Vienna, June 3 – Vladimir Putin’s campaign to amalgamate two Buryat districts with predominantly ethnic Russian ones and his installation of a personal loyalist as head of the last surviving Buryat social-political organization are producing a backlash among intelligentsia of the Buryat Republic in Russia’s Far East.
According to a report in this week’s “NG-Regiony,” a group of them are calling for the convention of an extraordinary Congress of the Buryat People to consider what they should do, especially after Putin orchestrated the election of Vladimir Buldayev, a United Russia deputy in the republic parliament as head of the All-Buryat Association for the Development of Culture.
That Association, as “NG-Regiony” journal Sergey Berezin points out, is “the last of the major social organizations created by the [Buryat] national intelligentsia at the beginning of the 1990s” and Putin’s move appears intended to restrict its activities and deprive it of any independent political weight (www.ng.ru/regions/2009-06-02/5_Ulan-Ude.html).
Until recently, the Association, which “unites representatives of ethnic Buryats of Russia, Mongolia and China” and is “a member of the Unrepresented Nations and Peoples Organization (UNPO),” had generally “distanced itself from participation in political life” and focused on cultural problems.”
But Putin’s actions, coming as they did in the wake of Moscow’s decision to deny re-registration to the Congress of the Buryat People, which had pressed the central authorities to recognize the Buryats as a repressed people and demanded the reunification of the Agin and Ust-Orda Buryat districts with the Buryat Republic, the association has become politicized.
Two years ago, the Association also spoke out against the amalgamation of the two Buryat districts and its leaders sent a letter to Putin concerning the appointment of a new president of the republic, a letter that Berezin describes as “scandalous” because it spoke out against appointing anyone from outside or of a different ethno-confessional background.
Putin ignored the Association’s appeal, nominating for the formal approval of the Buryat parliament as the republic’s new head an ethnic Russian who had been vice governor of Tomsk oblast. Now with the appointment of a Putin loyalist as head of the Association, that body in the opinion of many is set to become “exclusively a decorative one.”
Upset by that prospect, a group of Buryat activists has formed an initiative group to convent a Congress of the Buryat People and create “an organization capable of raising sharp and important questions on behalf of the Buryat people and not limiting itself to representative functions” as the Association appears to be.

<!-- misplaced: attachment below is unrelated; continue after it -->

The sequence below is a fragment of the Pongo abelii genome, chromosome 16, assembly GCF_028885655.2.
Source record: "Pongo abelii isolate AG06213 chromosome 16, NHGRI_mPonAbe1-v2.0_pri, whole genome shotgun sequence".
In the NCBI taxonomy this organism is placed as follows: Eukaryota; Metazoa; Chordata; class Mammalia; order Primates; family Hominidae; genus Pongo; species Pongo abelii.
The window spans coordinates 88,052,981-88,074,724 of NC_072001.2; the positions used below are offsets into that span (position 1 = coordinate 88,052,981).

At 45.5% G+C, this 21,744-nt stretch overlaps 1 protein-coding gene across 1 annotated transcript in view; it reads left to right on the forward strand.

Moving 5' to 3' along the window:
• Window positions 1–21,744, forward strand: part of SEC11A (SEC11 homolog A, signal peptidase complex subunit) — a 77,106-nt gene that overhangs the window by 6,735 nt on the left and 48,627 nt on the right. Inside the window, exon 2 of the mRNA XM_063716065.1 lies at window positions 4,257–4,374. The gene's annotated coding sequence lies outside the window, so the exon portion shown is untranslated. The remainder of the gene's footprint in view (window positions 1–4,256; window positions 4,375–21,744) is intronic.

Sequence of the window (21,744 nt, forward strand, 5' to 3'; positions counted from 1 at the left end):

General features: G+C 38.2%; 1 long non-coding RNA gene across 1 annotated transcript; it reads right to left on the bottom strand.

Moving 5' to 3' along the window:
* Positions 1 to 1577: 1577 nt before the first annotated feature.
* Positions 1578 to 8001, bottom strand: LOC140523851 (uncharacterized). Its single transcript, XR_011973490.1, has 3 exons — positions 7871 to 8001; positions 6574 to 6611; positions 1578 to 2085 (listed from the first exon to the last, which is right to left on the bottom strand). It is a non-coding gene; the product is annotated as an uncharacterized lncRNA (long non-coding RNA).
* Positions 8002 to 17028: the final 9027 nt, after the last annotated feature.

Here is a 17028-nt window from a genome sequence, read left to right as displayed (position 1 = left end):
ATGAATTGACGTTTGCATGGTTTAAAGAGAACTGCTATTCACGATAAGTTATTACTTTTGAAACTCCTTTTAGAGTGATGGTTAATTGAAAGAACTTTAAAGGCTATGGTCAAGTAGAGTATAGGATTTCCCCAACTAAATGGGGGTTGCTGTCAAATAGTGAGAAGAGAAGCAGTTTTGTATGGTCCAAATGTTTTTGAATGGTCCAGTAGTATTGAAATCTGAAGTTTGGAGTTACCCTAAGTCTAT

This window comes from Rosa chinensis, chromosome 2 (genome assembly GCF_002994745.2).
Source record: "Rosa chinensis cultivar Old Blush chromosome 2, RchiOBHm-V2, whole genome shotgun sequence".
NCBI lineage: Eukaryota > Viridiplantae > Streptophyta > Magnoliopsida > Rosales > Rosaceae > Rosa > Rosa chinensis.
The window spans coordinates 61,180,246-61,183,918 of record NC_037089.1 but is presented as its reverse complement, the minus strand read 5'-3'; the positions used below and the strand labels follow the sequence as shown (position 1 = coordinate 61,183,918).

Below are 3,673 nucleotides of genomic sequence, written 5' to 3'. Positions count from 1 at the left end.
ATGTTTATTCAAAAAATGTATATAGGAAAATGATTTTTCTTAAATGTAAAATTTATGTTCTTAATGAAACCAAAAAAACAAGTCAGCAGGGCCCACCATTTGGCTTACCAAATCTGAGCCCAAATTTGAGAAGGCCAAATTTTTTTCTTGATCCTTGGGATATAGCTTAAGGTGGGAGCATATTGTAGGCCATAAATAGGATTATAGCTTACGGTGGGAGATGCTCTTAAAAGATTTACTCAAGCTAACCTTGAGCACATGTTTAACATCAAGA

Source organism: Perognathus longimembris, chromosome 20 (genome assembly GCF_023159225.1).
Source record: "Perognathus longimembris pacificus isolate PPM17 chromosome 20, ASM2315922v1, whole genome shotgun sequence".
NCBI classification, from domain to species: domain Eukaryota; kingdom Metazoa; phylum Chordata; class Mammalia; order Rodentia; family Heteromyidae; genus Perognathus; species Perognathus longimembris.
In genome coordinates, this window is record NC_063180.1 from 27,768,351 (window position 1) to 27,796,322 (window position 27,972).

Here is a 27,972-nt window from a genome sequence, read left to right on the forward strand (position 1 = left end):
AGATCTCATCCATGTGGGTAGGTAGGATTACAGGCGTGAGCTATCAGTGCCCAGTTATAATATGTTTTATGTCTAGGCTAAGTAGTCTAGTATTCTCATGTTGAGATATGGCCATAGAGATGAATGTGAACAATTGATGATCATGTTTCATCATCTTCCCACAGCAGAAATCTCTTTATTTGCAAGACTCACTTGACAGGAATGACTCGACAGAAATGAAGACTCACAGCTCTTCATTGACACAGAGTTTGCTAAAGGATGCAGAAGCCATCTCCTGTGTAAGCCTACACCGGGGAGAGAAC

But the Association’s leadership council is confident that their group will not only survive but will not face any serious challenge from these activists. A major reason for their confidence is that the Putin loyalist now in charge of the Association has worked hard and successfully to block any government-backed Buryat Congress in the past.
Nonetheless, the activists, angered by Putin’s heavy-handedness, may go ahead with their plans, and if they do, especially given that the pro-Moscow authorities have announced plans for an official Congress in 2011 to mark the 350th anniversary of the inclusion of Buryatia in Russia, their efforts could trigger new problems.
On the one hand, such a meeting could highlight the difficulties the two Buryat districts that have been folded into Russian regions now face, problems that would further complicate Moscow’s plans to amalgamate other regions by highlighting just how duplicitous the center has been about the supposed advantages of combining existing federal units.
And on the other hand, precisely because the Buryats are closely related to the Mongolians, any controversy in Ulan-Ude will also complicate Moscow’s efforts to develop relations with Ulan Bator, relations that both Putin and Russian President Dmitry Medvedev have sought to promote.
Given that, it seems likely that Moscow will do what it can to prevent any unofficial congress from being convened, but the anger Russian actions have already produced among Buryats may only be intensified as a result, thus creating another potential hot spot for Moscow in a place few would have thought possible up to now.